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The latest issue of the Australian Journal of Administrative Law (Volume 20 Part 4) contains the following material:


  • Apprehended bias
  • Tribunals’ reasons and findings
  • Time limits on procedural fairness


Understanding Dranichnikov: A new ground within a new label, or a less structured approach to judicial review? – Jonathan Warren Hirsowitz

This article begins by examining the possibility that the decision in Dranichnikov v Minister for Immigration & Multicultural Affairs (2003) 77 ALJR 1088; 197 ALR 389 has created a new limb of natural justice. Viewed in the light of Kirk v Industrial Relations Commission (NSW) (2010) 239 CLR 531, an even broader view might be plausible. Kirk’s softening of the boundaries between the various grounds of review, and its declaration that there is no definitive list of permissible grounds, prompts the possibility that one need now ask only whether the decision-maker was engaged and doing their job. At a more significant level, the article will examine the possibility that Dranichnikov takes a functional rationalisation of procedural fairness (the engagement of a decision-maker) and turns into a rule.

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The Independent Reviewer for Adverse Security Assessments: Comfort but not hope for indefinitely detained refugees – Daniel Reynolds

A well-intentioned move was made in late 2012 when Nicola Roxon, then the Attorney-General, inaugurated the office of the Independent Reviewer for Adverse Security Assessments. The appointment was designed to improve the lot of refugees detained by virtue of receiving an adverse security assessment from ASIO, affording those persons an avenue for review where none (of any practicality) previously existed. Yet as this article argues, the office’s effectiveness is severely undermined by flaws in its own Terms of Reference, and in failing to ensure procedural fairness and other relevant human rights for affected refugees, also falls short of the standard set by international counterparts.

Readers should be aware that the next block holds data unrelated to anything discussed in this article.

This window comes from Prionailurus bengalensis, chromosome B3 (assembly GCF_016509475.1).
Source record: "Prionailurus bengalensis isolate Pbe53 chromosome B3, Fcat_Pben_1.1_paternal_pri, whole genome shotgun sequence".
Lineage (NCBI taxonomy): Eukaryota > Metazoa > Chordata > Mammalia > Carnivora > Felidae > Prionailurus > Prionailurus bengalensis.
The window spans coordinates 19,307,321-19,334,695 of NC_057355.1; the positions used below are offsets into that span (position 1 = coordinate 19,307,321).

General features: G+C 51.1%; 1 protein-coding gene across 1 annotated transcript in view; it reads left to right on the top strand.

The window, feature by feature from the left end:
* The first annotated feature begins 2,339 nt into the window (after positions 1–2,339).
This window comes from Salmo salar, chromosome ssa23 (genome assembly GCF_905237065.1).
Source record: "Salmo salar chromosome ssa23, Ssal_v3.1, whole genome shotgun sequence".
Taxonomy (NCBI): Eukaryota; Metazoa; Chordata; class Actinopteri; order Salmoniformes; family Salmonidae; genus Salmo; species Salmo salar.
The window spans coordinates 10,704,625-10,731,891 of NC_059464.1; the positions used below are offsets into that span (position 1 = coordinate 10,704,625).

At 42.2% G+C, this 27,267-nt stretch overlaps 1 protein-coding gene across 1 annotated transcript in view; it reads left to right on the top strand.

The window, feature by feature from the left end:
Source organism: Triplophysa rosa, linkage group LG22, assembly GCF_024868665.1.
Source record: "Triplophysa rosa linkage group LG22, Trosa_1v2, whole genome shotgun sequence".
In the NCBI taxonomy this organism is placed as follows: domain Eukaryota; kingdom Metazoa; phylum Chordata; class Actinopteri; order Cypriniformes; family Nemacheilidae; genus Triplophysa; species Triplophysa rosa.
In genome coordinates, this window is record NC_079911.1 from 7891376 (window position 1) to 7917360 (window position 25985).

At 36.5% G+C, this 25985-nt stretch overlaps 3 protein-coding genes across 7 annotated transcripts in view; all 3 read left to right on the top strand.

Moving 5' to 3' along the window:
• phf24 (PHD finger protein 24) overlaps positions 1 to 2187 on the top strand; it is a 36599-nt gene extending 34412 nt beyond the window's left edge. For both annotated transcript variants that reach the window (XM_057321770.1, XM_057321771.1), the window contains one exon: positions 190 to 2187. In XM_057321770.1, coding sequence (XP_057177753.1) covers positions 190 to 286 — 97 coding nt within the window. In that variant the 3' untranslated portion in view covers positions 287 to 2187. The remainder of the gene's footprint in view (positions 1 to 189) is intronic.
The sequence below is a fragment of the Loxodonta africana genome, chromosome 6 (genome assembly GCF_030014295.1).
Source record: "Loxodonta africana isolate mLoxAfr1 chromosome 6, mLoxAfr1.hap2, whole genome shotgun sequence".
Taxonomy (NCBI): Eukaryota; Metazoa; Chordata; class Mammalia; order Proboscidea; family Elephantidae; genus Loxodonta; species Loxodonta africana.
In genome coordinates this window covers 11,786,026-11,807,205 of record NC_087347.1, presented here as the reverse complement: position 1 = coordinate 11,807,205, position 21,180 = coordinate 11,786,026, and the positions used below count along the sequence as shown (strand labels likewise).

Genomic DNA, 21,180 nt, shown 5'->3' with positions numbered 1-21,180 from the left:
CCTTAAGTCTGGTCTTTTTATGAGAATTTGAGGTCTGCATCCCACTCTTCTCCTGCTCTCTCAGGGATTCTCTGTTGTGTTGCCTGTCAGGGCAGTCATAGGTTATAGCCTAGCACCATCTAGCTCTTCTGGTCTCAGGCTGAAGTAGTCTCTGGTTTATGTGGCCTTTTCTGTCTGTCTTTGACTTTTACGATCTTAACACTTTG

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“Remedying” the problems presented by privately provided human services: Reconsidering the public/private law divide – Emily Rumble

The provision of human services by private entities contracted by government agencies is now a core part of the operation of the modern Australian state. However, the embrace of outsourcing by Australian governments has led to significant concern about the extent to which previously “public” human services may now be excluded from the reach of public sector accountability and redress mechanisms. Further, given what appears to be the significant diminution of redress mechanisms for recipients of outsourced human services, questions must be asked about the appropriateness of a rigid approach to the public/private law divide in Australia, particularly given the inadequacy of private law remedies as a substitute for administrative law mechanisms.

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CASENOTESRebecca Heath

  • Minister for Immigration & Citizenship v Li

WORK AND EMPLOYMENTJoo-Cheong Tham and Beth Gaze

  • FairWork Ombudsman’s regulatory powers: The use of enforceable undertakings

For the pdf version of the table of contents, click here: WAU – AJ Admin L Vol 20 Pt 4 Contents.

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